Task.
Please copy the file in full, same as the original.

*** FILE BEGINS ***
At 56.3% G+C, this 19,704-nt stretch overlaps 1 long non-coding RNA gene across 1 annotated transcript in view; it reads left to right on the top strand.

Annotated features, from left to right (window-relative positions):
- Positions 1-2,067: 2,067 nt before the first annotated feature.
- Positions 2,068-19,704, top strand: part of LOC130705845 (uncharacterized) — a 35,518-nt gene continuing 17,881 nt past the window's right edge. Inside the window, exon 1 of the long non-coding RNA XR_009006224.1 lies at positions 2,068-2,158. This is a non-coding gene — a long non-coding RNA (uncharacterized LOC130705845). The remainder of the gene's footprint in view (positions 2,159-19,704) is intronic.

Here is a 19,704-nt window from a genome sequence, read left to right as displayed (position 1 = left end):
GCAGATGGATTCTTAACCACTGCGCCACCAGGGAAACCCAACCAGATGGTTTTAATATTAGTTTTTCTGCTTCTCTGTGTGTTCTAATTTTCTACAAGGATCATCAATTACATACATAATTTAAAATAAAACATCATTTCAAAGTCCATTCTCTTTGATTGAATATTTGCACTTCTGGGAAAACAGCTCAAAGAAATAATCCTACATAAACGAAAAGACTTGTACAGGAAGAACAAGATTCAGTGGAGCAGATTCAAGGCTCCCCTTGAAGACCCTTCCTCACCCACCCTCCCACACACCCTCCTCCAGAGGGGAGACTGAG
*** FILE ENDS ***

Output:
At 56.3% G+C, this 19,704-nt stretch overlaps 1 long non-coding RNA gene across 1 annotated transcript in view; it reads left to right on the top strand.

Annotated features, from left to right (window-relative positions):
- Positions 1-2,067: 2,067 nt before the first annotated feature.
- Positions 2,068-19,704, top strand: part of LOC130705845 (uncharacterized) — a 35,518-nt gene continuing 17,881 nt past the window's right edge. Inside the window, exon 1 of the long non-coding RNA XR_009006224.1 lies at positions 2,068-2,158. This is a non-coding gene — a long non-coding RNA (uncharacterized LOC130705845). The remainder of the gene's footprint in view (positions 2,159-19,704) is intronic.

Here is a 19,704-nt window from a genome sequence, read left to right as displayed (position 1 = left end):
GCAGATGGATTCTTAACCACTGCGCCACCAGGGAAACCCAACCAGATGGTTTTAATATTAGTTTTTCTGCTTCTCTGTGTGTTCTAATTTTCTACAAGGATCATCAATTACATACATAATTTAAAATAAAACATCATTTCAAAGTCCATTCTCTTTGATTGAATATTTGCACTTCTGGGAAAACAGCTCAAAGAAATAATCCTACATAAACGAAAAGACTTGTACAGGAAGAACAAGATTCAGTGGAGCAGATTCAAGGCTCCCCTTGAAGACCCTTCCTCACCCACCCTCCCACACACCCTCCTCCAGAGGGGAGACTGAG